For the past year or so I’ve been obsessed with the study of ecstatic religion and the phenomenon of spirit possession in antiquity and beyond. If I had to give a reason for my unwavering interest, it’d probably be two-fold: (1) ecstasy – a type of altered state of consciousness – is present in practically every religion, and (2) historical accounts of spirit induced behavior and exorcism are arguably the most captivating and obscene readings in existence.
It is this last point which I wish to demonstrate in this Halloween post – which probably shouldn’t even be called such since the stories below aren’t even scary. They’re mostly just plain “what the f***.” Though I suppose much of what you’ll encounter, like a description of Satan’s genitalia, is scary in the disturbing sense. But I’ll leave that up to you to decide.
So without further ado, here are just some of the many horrific accounts of spirit possession and obscene behavior I’ve come across in my exhaustive study. Note that these come straight from the secondary sources referenced below.
WARNING: THESE ARE NOT YOUR AVERAGE HALLOWEEN STORIES. IF YOU ARE EASILY OFFENDED GO READ SCARY STORIES BY ALVIN SCHWARTZ; THEY ARE FUN AND NOSTALGIC AND DO NOT INVOLVE SEX, GENITALIA, BODILY FLUIDS, OR INFANT-CANNIBALISM. ACCOMPANIED ARTWORK IS ALSO NSFW.
If you’d like to be fed other interesting nuggets on ecstatic religion and view an organized display of the books I used for research, check out my tumblr page Belly Talkers
A few months ago, Pope Francis elevated former popes John XXIII and John Paul II to sainthood. What does that mean? While the word “saint” carries a baggage of different meanings today depending on the denomination it’s used in, generally speaking a saint is a holy individual (i.e. believer in Christ) who has earned the rewards of heaven after death. In the more Catholic sense, a saint is someone with whom Christ dwells, giving them an exceptional level of holiness as displayed through heroic and philanthropic deeds one earth. After their death, the Catholic Church comes to recognize and canonize some of these individuals who are now in heaven.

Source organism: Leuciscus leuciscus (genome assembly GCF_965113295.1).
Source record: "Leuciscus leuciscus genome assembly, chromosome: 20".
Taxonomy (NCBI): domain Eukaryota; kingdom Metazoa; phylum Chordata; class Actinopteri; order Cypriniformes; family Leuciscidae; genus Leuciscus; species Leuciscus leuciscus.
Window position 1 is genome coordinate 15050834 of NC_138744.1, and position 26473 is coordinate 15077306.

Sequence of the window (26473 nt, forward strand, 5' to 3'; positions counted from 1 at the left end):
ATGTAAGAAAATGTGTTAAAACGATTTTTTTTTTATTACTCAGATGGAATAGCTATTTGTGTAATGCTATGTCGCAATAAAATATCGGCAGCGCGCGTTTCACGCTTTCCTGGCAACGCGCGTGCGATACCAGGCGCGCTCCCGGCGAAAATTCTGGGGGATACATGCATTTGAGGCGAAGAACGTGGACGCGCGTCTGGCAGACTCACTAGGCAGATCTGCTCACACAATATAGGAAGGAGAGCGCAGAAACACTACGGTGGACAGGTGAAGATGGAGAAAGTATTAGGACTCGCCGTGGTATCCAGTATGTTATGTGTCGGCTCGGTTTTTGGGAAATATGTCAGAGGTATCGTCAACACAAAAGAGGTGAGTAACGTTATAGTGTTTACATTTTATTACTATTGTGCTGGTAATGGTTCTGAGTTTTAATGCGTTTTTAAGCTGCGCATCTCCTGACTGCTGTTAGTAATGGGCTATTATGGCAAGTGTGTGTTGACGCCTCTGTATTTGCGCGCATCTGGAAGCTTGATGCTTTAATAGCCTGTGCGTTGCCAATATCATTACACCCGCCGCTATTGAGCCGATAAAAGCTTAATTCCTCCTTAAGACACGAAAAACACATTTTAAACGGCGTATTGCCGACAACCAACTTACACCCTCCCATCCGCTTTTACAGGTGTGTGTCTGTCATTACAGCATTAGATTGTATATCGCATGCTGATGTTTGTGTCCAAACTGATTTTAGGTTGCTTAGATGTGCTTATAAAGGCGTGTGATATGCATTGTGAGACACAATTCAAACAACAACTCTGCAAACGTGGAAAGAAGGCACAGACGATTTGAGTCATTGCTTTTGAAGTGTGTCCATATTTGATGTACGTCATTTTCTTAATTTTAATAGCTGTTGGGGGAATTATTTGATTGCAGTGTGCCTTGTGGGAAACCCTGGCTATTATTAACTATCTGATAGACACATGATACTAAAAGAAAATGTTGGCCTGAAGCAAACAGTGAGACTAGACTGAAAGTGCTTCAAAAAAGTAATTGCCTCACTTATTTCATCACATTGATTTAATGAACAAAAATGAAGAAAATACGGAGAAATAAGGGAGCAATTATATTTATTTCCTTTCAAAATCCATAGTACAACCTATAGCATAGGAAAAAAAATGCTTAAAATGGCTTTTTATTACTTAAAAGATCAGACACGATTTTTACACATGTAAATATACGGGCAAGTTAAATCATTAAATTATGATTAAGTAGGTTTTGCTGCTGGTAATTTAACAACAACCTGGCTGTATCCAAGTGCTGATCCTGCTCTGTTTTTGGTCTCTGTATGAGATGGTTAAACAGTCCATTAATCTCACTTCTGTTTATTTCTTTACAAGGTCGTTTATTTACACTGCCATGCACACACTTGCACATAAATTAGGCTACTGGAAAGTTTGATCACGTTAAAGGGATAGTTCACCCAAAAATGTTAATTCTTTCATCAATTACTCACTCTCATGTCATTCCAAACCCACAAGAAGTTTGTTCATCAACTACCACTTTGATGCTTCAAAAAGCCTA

While the Catholic Church recognizes a great number of individuals as saints, they by no means claim to have a complete or even a nearly complete list. How many have they canonized so far? The answer isn’t an easy one to find. Using official church sources it tallies close to 1,000. Elsewhere, it appears to exceed 10,000. That’s a lotta saints marching in. Note that these are numbers within the Roman Catholic religion. The numbers may be even higher among the Eastern Orthodox and Oriental Orthodox congregations, since their “canonization” process isn’t nearly as fixed. It shouldn’t come as a surprise that with so many saints to choose from there are a handful of individuals whose legends are worth reading about purely for entertainment in addition to historical interest. Never did I imagine how surprisingly bizarre they would turn out to be, aided especially by artwork which has strongly preserved their tradition. So without further ado, here’s my top eleven.
If you’d simply like to view their depictions in art, check out my gallery of each saint here.
- St. Catherine of Siena (1347 – 1380): The woman Christ married with his foreskin
- St. Bernard of Clairvaux (1090 – 1153): Breastfeed by the Virgin Mary
- St. Christopher (? — c. 251): A giant Cynocephalus (i.e. dog-headed man)
- St. Moses the Black (330–405): Former bandit leader and all-around badass
- St. Stephen (? — 34): Switched at birth for a changeling by Satan
- St. Margaret of Antioch (? — 304): Escaped the belly of a dragon
- St. Joseph of Cupertino (1603 – 1663): The Flying Friar
- Blessed Agostino Novello (1240 – 1309): Your friendly neighborhood monk
- St. Roch (c. 1328 – c. 1376): Saved from the plague by Lassie
- St. Gall (550 – 646): Acquired a pet bear
- St. Veronica (1st century AD): Obtained Jesus’ face on a cloth (Veil of Veronica)